If you’ve still got enough power on a device that can play music, here is a playlist to try and get through the winds, rain and floods of Hurricane Florence. We’ll skip the obvious entries from the Scorpions, Neil Young or REO Speedwagon, but add those if you are so moved.
1. The dB’s, “She Won’t Drive in the Rain Anymore” (2012) — Inspired by Hurricane Katrina in New Orleans, where dB’s co-leader Peter Holsapple lived. The storm drove his family back to North Carolina and Holsapple co-wrote this song from the point of view of his wife.
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2. Swift Creek, “Bluegrass Hurricane” (2016) — In 2015, a tropical storm drove the Wide Open Bluegrass festival inside the Raleigh Convention Center. Kevin Brown of the Raleigh band Swift Creek was moved to write this song.
3. Jimmy Buffett, “Trying to Reason With Hurricane Season” (1974) — A song that perfectly captures the fatalism of staying at the beach with a hurricane approaching. This week found Buffett actually “Surfing in a Hurricane” during Florence.
4. Lin Manuel-Miranda, “Hurricane” (2015) — The eye of a hurricane can be a metaphor for many things. Those who have scored “Hamilton” tickets will hear this one sung live onstage at Durham Performing Arts Center later this year.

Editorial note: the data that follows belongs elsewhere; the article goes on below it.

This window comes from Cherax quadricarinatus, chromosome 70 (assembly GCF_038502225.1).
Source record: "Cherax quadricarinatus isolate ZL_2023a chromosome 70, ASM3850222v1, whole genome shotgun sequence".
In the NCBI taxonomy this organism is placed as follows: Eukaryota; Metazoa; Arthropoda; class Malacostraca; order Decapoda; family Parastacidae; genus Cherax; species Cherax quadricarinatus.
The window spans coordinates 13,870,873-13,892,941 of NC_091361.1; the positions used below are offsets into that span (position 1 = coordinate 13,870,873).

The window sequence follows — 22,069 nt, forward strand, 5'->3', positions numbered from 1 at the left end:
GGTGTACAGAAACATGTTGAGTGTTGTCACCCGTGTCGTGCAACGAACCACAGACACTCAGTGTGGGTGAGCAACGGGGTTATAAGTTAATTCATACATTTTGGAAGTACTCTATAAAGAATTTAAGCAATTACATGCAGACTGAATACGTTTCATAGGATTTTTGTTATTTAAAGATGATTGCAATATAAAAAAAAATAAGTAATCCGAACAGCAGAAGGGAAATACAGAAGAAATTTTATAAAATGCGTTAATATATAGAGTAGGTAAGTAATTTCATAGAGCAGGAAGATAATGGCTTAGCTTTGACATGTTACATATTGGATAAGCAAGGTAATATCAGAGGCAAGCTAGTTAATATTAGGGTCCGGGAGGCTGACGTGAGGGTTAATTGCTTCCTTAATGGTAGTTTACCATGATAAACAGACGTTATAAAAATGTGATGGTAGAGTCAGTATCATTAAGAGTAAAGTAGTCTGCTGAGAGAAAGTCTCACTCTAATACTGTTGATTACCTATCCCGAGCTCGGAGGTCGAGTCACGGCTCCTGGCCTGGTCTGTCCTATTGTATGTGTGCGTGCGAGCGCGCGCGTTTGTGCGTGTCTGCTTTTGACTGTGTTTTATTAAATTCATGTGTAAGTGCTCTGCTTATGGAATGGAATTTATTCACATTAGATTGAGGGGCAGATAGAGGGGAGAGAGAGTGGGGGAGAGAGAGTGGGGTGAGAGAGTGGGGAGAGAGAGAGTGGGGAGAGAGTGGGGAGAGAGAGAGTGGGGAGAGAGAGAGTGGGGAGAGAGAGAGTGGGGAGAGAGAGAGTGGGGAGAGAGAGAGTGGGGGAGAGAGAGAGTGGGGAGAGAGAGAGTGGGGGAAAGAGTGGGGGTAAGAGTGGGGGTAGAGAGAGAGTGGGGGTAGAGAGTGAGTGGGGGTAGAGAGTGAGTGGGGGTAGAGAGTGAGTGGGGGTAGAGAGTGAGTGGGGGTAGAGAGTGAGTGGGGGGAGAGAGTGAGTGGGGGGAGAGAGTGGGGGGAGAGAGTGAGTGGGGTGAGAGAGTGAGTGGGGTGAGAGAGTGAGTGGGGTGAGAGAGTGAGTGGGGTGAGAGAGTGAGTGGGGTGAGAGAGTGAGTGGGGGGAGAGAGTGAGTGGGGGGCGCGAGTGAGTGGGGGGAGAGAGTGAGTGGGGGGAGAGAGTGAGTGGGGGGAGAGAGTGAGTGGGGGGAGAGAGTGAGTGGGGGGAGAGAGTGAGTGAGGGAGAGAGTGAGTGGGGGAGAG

5. David Wilcox, “Eye of the Hurricane” (1989) — In a similar vein is this gem from Asheville singer/songwriter Wilcox.
5. Susan Cowsill, “Crescent City Sneaux” (2010) — Hurricane Katrina’s contrast with the snow that had fallen on New Orleans the previous Christmas inspired this loving rumination on life in the Crescent City.
6. Randy Newman, “Louisiana 1927” (1974) — Musical bookend to “Sail Away” (Newman’s heartbreaking song about the slave trade), “Louisiana 1927” recounts the devastating aftermath of a great flood that submerged Louisiana.
7. Bob Dylan, “High Water (for Charley Patton)” (2001) — Released on Sept. 11, 2001, “High Water” is another song that recounts a flood of biblical proportions. Maybe he’ll play that one at DPAC, too.
8. Dirty Dozen Brass Band, “What’s Going On” (2006) — A cover of Marvin Gaye’s 1971 classic, updated to reflect post-Katrina events in New Orleans with Public Enemy’s Chuck D on the mike.